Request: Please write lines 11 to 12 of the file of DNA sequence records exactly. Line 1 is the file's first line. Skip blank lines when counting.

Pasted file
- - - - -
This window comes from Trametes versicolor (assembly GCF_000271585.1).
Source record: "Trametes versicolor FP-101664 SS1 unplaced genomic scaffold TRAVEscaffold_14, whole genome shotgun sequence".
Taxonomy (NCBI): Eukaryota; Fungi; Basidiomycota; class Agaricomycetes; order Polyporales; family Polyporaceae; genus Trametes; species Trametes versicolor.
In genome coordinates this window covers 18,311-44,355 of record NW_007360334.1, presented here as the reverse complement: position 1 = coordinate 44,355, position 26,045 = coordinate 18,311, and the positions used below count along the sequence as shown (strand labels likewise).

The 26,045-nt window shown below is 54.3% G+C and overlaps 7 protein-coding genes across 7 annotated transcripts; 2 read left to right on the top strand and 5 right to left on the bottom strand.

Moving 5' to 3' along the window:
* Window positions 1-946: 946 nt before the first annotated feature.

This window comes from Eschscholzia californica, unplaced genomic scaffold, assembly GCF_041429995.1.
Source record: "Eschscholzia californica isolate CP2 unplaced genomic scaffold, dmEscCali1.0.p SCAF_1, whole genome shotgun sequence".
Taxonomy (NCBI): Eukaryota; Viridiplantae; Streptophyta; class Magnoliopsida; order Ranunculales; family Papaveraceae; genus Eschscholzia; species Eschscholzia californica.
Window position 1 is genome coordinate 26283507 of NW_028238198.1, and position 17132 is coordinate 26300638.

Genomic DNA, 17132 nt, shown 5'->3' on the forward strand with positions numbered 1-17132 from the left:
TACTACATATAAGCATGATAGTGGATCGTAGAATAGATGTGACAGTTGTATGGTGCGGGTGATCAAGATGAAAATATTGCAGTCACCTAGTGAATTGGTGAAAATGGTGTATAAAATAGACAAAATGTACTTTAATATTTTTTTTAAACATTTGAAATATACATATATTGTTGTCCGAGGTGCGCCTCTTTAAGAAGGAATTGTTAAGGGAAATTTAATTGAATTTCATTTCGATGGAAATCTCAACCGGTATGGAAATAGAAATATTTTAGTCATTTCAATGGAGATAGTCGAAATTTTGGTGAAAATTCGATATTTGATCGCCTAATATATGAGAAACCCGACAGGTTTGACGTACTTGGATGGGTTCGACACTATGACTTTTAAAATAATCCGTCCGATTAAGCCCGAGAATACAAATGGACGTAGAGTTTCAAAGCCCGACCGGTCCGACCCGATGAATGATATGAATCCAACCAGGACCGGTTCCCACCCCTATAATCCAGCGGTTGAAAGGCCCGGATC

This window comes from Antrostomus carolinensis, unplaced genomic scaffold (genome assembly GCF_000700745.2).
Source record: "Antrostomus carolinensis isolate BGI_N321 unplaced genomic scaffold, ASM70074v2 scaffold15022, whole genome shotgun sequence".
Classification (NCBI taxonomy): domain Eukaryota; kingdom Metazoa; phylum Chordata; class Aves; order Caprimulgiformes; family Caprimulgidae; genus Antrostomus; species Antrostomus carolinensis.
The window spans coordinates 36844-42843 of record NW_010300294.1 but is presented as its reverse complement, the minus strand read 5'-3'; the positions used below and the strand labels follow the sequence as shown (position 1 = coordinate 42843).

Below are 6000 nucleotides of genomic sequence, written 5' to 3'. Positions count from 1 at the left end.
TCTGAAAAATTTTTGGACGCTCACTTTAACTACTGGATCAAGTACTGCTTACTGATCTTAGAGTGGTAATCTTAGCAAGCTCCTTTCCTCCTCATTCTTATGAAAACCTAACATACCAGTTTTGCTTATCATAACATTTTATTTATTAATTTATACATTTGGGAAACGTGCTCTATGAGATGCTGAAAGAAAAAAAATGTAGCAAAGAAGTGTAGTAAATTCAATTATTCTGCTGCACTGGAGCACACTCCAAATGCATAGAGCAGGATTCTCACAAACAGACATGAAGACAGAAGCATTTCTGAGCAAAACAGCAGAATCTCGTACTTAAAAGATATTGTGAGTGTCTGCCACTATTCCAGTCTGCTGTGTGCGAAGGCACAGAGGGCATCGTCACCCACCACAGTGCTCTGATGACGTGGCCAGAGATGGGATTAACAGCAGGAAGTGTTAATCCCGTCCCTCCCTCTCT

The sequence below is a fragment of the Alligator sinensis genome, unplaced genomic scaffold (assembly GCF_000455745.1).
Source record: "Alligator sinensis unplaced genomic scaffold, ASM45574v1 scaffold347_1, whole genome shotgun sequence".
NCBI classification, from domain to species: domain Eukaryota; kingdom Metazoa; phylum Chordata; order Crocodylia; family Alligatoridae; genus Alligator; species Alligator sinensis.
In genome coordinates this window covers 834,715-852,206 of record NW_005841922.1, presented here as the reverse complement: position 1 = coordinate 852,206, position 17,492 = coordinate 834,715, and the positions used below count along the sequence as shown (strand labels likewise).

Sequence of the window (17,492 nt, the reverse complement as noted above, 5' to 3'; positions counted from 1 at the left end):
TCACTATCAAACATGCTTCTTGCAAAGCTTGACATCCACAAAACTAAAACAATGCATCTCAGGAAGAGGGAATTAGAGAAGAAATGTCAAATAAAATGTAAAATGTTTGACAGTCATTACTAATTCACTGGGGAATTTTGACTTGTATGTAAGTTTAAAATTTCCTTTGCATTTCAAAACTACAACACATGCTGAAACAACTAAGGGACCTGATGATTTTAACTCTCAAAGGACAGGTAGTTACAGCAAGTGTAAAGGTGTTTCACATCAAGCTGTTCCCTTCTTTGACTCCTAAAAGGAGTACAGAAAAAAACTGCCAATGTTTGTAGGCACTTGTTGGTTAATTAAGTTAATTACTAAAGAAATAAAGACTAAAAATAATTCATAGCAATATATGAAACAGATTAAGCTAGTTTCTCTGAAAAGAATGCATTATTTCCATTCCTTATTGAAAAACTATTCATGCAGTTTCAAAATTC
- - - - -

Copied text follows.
Window position 1 is genome coordinate 26283507 of NW_028238198.1, and position 17132 is coordinate 26300638.

Genomic DNA, 17132 nt, shown 5'->3' on the forward strand with positions numbered 1-17132 from the left: